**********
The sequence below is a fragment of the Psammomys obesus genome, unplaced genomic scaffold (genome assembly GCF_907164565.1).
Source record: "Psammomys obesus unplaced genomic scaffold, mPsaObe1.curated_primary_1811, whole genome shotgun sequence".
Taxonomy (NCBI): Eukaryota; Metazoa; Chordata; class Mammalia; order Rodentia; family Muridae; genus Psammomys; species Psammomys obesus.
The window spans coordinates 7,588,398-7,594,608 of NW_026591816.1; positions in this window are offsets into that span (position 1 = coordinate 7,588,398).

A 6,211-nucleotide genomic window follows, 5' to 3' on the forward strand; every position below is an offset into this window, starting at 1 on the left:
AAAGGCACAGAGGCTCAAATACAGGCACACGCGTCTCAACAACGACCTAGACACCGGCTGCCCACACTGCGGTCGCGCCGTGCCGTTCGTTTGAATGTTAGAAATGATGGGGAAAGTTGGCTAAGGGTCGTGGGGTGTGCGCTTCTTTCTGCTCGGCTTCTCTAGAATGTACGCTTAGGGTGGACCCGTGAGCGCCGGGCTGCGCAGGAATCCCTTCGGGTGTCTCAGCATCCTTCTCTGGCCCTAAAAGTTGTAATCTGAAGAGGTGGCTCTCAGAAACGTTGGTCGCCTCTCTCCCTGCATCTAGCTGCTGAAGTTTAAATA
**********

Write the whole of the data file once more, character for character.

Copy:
The sequence below is a fragment of the Psammomys obesus genome, unplaced genomic scaffold (genome assembly GCF_907164565.1).
Source record: "Psammomys obesus unplaced genomic scaffold, mPsaObe1.curated_primary_1811, whole genome shotgun sequence".
Taxonomy (NCBI): Eukaryota; Metazoa; Chordata; class Mammalia; order Rodentia; family Muridae; genus Psammomys; species Psammomys obesus.
The window spans coordinates 7,588,398-7,594,608 of NW_026591816.1; positions in this window are offsets into that span (position 1 = coordinate 7,588,398).

A 6,211-nucleotide genomic window follows, 5' to 3' on the forward strand; every position below is an offset into this window, starting at 1 on the left:
AAAGGCACAGAGGCTCAAATACAGGCACACGCGTCTCAACAACGACCTAGACACCGGCTGCCCACACTGCGGTCGCGCCGTGCCGTTCGTTTGAATGTTAGAAATGATGGGGAAAGTTGGCTAAGGGTCGTGGGGTGTGCGCTTCTTTCTGCTCGGCTTCTCTAGAATGTACGCTTAGGGTGGACCCGTGAGCGCCGGGCTGCGCAGGAATCCCTTCGGGTGTCTCAGCATCCTTCTCTGGCCCTAAAAGTTGTAATCTGAAGAGGTGGCTCTCAGAAACGTTGGTCGCCTCTCTCCCTGCATCTAGCTGCTGAAGTTTAAATA